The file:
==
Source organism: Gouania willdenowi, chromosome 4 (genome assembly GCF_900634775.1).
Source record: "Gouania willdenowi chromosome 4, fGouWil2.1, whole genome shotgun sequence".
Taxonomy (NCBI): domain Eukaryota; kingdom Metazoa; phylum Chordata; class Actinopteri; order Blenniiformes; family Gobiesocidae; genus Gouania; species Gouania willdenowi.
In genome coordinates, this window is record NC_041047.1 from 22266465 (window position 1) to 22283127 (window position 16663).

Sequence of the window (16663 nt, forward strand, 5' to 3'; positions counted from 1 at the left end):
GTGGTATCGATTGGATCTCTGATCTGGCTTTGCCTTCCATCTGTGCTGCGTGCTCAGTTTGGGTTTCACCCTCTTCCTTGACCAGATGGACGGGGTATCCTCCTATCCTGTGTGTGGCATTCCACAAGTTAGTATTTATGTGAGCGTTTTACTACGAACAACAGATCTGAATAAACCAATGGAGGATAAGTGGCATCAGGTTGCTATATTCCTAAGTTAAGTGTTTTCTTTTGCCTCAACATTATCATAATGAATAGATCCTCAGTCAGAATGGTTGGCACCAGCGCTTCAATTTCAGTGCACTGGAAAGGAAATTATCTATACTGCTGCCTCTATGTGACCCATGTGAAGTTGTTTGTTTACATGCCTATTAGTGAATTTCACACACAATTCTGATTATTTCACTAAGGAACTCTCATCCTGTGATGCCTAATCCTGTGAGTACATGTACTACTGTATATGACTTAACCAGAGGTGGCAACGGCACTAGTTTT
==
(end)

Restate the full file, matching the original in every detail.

Source organism: Gouania willdenowi, chromosome 4 (genome assembly GCF_900634775.1).
Source record: "Gouania willdenowi chromosome 4, fGouWil2.1, whole genome shotgun sequence".
Taxonomy (NCBI): domain Eukaryota; kingdom Metazoa; phylum Chordata; class Actinopteri; order Blenniiformes; family Gobiesocidae; genus Gouania; species Gouania willdenowi.
In genome coordinates, this window is record NC_041047.1 from 22266465 (window position 1) to 22283127 (window position 16663).

Sequence of the window (16663 nt, forward strand, 5' to 3'; positions counted from 1 at the left end):
GTGGTATCGATTGGATCTCTGATCTGGCTTTGCCTTCCATCTGTGCTGCGTGCTCAGTTTGGGTTTCACCCTCTTCCTTGACCAGATGGACGGGGTATCCTCCTATCCTGTGTGTGGCATTCCACAAGTTAGTATTTATGTGAGCGTTTTACTACGAACAACAGATCTGAATAAACCAATGGAGGATAAGTGGCATCAGGTTGCTATATTCCTAAGTTAAGTGTTTTCTTTTGCCTCAACATTATCATAATGAATAGATCCTCAGTCAGAATGGTTGGCACCAGCGCTTCAATTTCAGTGCACTGGAAAGGAAATTATCTATACTGCTGCCTCTATGTGACCCATGTGAAGTTGTTTGTTTACATGCCTATTAGTGAATTTCACACACAATTCTGATTATTTCACTAAGGAACTCTCATCCTGTGATGCCTAATCCTGTGAGTACATGTACTACTGTATATGACTTAACCAGAGGTGGCAACGGCACTAGTTTT